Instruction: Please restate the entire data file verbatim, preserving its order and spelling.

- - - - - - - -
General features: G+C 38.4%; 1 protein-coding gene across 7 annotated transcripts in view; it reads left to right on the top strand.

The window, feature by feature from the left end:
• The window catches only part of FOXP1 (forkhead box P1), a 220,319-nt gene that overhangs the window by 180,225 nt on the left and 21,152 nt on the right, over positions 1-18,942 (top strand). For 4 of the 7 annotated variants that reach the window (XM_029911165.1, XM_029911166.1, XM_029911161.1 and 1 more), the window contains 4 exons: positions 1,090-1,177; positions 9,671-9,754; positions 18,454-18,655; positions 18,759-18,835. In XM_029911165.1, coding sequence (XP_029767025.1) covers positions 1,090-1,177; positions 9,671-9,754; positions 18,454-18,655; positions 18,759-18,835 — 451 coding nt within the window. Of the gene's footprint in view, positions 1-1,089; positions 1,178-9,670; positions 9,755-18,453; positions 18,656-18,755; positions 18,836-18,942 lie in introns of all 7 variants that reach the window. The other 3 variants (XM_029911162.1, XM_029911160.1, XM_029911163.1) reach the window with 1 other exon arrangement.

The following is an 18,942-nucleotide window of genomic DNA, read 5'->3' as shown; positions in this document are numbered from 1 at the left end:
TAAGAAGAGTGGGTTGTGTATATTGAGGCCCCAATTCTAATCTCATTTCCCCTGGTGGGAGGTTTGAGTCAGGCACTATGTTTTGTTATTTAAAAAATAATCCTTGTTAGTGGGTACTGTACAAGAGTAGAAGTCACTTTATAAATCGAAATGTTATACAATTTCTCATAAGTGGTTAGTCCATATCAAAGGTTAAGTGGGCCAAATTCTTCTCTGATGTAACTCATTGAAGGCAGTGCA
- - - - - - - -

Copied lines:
General features: G+C 38.4%; 1 protein-coding gene across 7 annotated transcripts in view; it reads left to right on the top strand.

The window, feature by feature from the left end:
• The window catches only part of FOXP1 (forkhead box P1), a 220,319-nt gene that overhangs the window by 180,225 nt on the left and 21,152 nt on the right, over positions 1-18,942 (top strand). For 4 of the 7 annotated variants that reach the window (XM_029911165.1, XM_029911166.1, XM_029911161.1 and 1 more), the window contains 4 exons: positions 1,090-1,177; positions 9,671-9,754; positions 18,454-18,655; positions 18,759-18,835. In XM_029911165.1, coding sequence (XP_029767025.1) covers positions 1,090-1,177; positions 9,671-9,754; positions 18,454-18,655; positions 18,759-18,835 — 451 coding nt within the window. Of the gene's footprint in view, positions 1-1,089; positions 1,178-9,670; positions 9,755-18,453; positions 18,656-18,755; positions 18,836-18,942 lie in introns of all 7 variants that reach the window. The other 3 variants (XM_029911162.1, XM_029911160.1, XM_029911163.1) reach the window with 1 other exon arrangement.

The following is an 18,942-nucleotide window of genomic DNA, read 5'->3' as shown; positions in this document are numbered from 1 at the left end:
TAAGAAGAGTGGGTTGTGTATATTGAGGCCCCAATTCTAATCTCATTTCCCCTGGTGGGAGGTTTGAGTCAGGCACTATGTTTTGTTATTTAAAAAATAATCCTTGTTAGTGGGTACTGTACAAGAGTAGAAGTCACTTTATAAATCGAAATGTTATACAATTTCTCATAAGTGGTTAGTCCATATCAAAGGTTAAGTGGGCCAAATTCTTCTCTGATGTAACTCATTGAAGGCAGTGCA